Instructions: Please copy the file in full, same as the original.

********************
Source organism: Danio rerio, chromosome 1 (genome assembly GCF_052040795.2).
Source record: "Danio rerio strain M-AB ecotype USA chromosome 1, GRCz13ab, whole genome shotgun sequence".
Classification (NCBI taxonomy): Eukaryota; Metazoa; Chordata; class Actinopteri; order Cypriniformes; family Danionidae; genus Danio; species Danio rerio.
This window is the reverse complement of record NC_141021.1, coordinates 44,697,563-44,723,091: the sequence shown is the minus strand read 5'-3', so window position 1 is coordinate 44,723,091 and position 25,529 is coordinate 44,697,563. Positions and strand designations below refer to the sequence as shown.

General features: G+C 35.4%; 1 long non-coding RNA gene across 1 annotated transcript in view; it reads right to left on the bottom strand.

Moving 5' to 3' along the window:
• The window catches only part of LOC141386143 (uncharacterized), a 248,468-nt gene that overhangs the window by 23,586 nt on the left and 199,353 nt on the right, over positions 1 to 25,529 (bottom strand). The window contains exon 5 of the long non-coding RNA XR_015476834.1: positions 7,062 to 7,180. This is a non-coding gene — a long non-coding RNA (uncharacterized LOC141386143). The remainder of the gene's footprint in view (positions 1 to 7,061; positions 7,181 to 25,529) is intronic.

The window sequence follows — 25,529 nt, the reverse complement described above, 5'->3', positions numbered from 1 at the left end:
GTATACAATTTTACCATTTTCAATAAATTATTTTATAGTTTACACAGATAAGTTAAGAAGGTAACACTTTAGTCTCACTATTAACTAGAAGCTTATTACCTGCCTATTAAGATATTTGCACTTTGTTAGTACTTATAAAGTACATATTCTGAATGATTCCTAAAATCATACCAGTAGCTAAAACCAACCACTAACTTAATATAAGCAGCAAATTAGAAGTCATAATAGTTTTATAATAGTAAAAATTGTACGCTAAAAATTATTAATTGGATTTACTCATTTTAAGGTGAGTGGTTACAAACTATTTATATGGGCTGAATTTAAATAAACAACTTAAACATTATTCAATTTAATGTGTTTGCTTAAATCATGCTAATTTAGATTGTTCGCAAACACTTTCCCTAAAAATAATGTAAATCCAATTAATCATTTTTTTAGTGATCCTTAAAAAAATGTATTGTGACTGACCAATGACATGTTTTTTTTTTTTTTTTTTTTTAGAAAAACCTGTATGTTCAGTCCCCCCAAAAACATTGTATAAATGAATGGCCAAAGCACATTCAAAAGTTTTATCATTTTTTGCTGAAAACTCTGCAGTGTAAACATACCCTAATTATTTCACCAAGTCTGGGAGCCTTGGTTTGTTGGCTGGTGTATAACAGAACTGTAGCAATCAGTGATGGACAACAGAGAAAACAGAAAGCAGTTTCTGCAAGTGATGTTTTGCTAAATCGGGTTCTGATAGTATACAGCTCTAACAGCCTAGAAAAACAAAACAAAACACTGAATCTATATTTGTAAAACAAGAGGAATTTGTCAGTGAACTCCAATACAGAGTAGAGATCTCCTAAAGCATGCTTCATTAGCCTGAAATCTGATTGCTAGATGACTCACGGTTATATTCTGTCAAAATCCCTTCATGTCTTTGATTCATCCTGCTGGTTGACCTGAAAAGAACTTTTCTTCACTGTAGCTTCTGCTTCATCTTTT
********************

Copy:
Source organism: Danio rerio, chromosome 1 (genome assembly GCF_052040795.2).
Source record: "Danio rerio strain M-AB ecotype USA chromosome 1, GRCz13ab, whole genome shotgun sequence".
Classification (NCBI taxonomy): Eukaryota; Metazoa; Chordata; class Actinopteri; order Cypriniformes; family Danionidae; genus Danio; species Danio rerio.
This window is the reverse complement of record NC_141021.1, coordinates 44,697,563-44,723,091: the sequence shown is the minus strand read 5'-3', so window position 1 is coordinate 44,723,091 and position 25,529 is coordinate 44,697,563. Positions and strand designations below refer to the sequence as shown.

General features: G+C 35.4%; 1 long non-coding RNA gene across 1 annotated transcript in view; it reads right to left on the bottom strand.

Moving 5' to 3' along the window:
• The window catches only part of LOC141386143 (uncharacterized), a 248,468-nt gene that overhangs the window by 23,586 nt on the left and 199,353 nt on the right, over positions 1 to 25,529 (bottom strand). The window contains exon 5 of the long non-coding RNA XR_015476834.1: positions 7,062 to 7,180. This is a non-coding gene — a long non-coding RNA (uncharacterized LOC141386143). The remainder of the gene's footprint in view (positions 1 to 7,061; positions 7,181 to 25,529) is intronic.

The window sequence follows — 25,529 nt, the reverse complement described above, 5'->3', positions numbered from 1 at the left end:
GTATACAATTTTACCATTTTCAATAAATTATTTTATAGTTTACACAGATAAGTTAAGAAGGTAACACTTTAGTCTCACTATTAACTAGAAGCTTATTACCTGCCTATTAAGATATTTGCACTTTGTTAGTACTTATAAAGTACATATTCTGAATGATTCCTAAAATCATACCAGTAGCTAAAACCAACCACTAACTTAATATAAGCAGCAAATTAGAAGTCATAATAGTTTTATAATAGTAAAAATTGTACGCTAAAAATTATTAATTGGATTTACTCATTTTAAGGTGAGTGGTTACAAACTATTTATATGGGCTGAATTTAAATAAACAACTTAAACATTATTCAATTTAATGTGTTTGCTTAAATCATGCTAATTTAGATTGTTCGCAAACACTTTCCCTAAAAATAATGTAAATCCAATTAATCATTTTTTTAGTGATCCTTAAAAAAATGTATTGTGACTGACCAATGACATGTTTTTTTTTTTTTTTTTTTTTAGAAAAACCTGTATGTTCAGTCCCCCCAAAAACATTGTATAAATGAATGGCCAAAGCACATTCAAAAGTTTTATCATTTTTTGCTGAAAACTCTGCAGTGTAAACATACCCTAATTATTTCACCAAGTCTGGGAGCCTTGGTTTGTTGGCTGGTGTATAACAGAACTGTAGCAATCAGTGATGGACAACAGAGAAAACAGAAAGCAGTTTCTGCAAGTGATGTTTTGCTAAATCGGGTTCTGATAGTATACAGCTCTAACAGCCTAGAAAAACAAAACAAAACACTGAATCTATATTTGTAAAACAAGAGGAATTTGTCAGTGAACTCCAATACAGAGTAGAGATCTCCTAAAGCATGCTTCATTAGCCTGAAATCTGATTGCTAGATGACTCACGGTTATATTCTGTCAAAATCCCTTCATGTCTTTGATTCATCCTGCTGGTTGACCTGAAAAGAACTTTTCTTCACTGTAGCTTCTGCTTCATCTTTT